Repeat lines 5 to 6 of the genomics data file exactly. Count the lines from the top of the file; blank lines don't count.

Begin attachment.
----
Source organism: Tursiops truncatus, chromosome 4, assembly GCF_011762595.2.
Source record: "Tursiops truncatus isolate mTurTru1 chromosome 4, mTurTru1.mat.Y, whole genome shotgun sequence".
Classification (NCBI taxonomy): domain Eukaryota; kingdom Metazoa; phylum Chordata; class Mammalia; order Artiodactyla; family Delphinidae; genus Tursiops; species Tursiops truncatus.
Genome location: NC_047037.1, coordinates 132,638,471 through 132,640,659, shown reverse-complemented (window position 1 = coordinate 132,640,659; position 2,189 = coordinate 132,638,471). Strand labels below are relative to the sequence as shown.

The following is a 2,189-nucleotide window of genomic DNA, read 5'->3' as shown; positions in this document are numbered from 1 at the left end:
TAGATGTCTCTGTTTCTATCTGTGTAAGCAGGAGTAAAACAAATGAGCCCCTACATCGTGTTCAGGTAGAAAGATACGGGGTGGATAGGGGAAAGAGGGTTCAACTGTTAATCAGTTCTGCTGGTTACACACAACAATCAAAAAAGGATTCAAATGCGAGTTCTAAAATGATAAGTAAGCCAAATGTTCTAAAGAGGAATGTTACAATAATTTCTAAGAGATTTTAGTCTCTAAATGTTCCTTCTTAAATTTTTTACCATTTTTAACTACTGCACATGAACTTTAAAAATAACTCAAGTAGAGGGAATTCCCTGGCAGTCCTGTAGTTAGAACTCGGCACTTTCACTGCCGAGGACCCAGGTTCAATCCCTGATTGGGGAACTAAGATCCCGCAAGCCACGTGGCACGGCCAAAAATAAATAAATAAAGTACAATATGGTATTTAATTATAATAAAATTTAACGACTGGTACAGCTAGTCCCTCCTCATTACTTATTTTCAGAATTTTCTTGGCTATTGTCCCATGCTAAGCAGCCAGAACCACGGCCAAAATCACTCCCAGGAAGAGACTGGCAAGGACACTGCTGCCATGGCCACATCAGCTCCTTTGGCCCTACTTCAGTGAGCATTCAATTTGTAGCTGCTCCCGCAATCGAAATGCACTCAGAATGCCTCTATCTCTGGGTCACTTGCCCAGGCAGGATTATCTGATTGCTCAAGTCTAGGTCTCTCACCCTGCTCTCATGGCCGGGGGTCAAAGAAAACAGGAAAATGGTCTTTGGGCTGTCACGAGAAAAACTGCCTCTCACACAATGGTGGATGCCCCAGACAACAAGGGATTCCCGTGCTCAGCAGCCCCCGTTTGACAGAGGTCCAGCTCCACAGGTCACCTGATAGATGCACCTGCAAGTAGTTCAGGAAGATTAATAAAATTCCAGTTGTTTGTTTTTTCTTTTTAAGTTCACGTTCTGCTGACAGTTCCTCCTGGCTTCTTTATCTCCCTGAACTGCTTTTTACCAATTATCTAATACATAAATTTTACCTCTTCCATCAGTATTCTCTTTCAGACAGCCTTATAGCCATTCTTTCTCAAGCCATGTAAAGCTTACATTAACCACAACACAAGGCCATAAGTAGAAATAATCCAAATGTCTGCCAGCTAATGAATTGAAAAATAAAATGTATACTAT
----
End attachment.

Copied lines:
The following is a 2,189-nucleotide window of genomic DNA, read 5'->3' as shown; positions in this document are numbered from 1 at the left end:
TAGATGTCTCTGTTTCTATCTGTGTAAGCAGGAGTAAAACAAATGAGCCCCTACATCGTGTTCAGGTAGAAAGATACGGGGTGGATAGGGGAAAGAGGGTTCAACTGTTAATCAGTTCTGCTGGTTACACACAACAATCAAAAAAGGATTCAAATGCGAGTTCTAAAATGATAAGTAAGCCAAATGTTCTAAAGAGGAATGTTACAATAATTTCTAAGAGATTTTAGTCTCTAAATGTTCCTTCTTAAATTTTTTACCATTTTTAACTACTGCACATGAACTTTAAAAATAACTCAAGTAGAGGGAATTCCCTGGCAGTCCTGTAGTTAGAACTCGGCACTTTCACTGCCGAGGACCCAGGTTCAATCCCTGATTGGGGAACTAAGATCCCGCAAGCCACGTGGCACGGCCAAAAATAAATAAATAAAGTACAATATGGTATTTAATTATAATAAAATTTAACGACTGGTACAGCTAGTCCCTCCTCATTACTTATTTTCAGAATTTTCTTGGCTATTGTCCCATGCTAAGCAGCCAGAACCACGGCCAAAATCACTCCCAGGAAGAGACTGGCAAGGACACTGCTGCCATGGCCACATCAGCTCCTTTGGCCCTACTTCAGTGAGCATTCAATTTGTAGCTGCTCCCGCAATCGAAATGCACTCAGAATGCCTCTATCTCTGGGTCACTTGCCCAGGCAGGATTATCTGATTGCTCAAGTCTAGGTCTCTCACCCTGCTCTCATGGCCGGGGGTCAAAGAAAACAGGAAAATGGTCTTTGGGCTGTCACGAGAAAAACTGCCTCTCACACAATGGTGGATGCCCCAGACAACAAGGGATTCCCGTGCTCAGCAGCCCCCGTTTGACAGAGGTCCAGCTCCACAGGTCACCTGATAGATGCACCTGCAAGTAGTTCAGGAAGATTAATAAAATTCCAGTTGTTTGTTTTTTCTTTTTAAGTTCACGTTCTGCTGACAGTTCCTCCTGGCTTCTTTATCTCCCTGAACTGCTTTTTACCAATTATCTAATACATAAATTTTACCTCTTCCATCAGTATTCTCTTTCAGACAGCCTTATAGCCATTCTTTCTCAAGCCATGTAAAGCTTACATTAACCACAACACAAGGCCATAAGTAGAAATAATCCAAATGTCTGCCAGCTAATGAATTGAAAAATAAAATGTATACTAT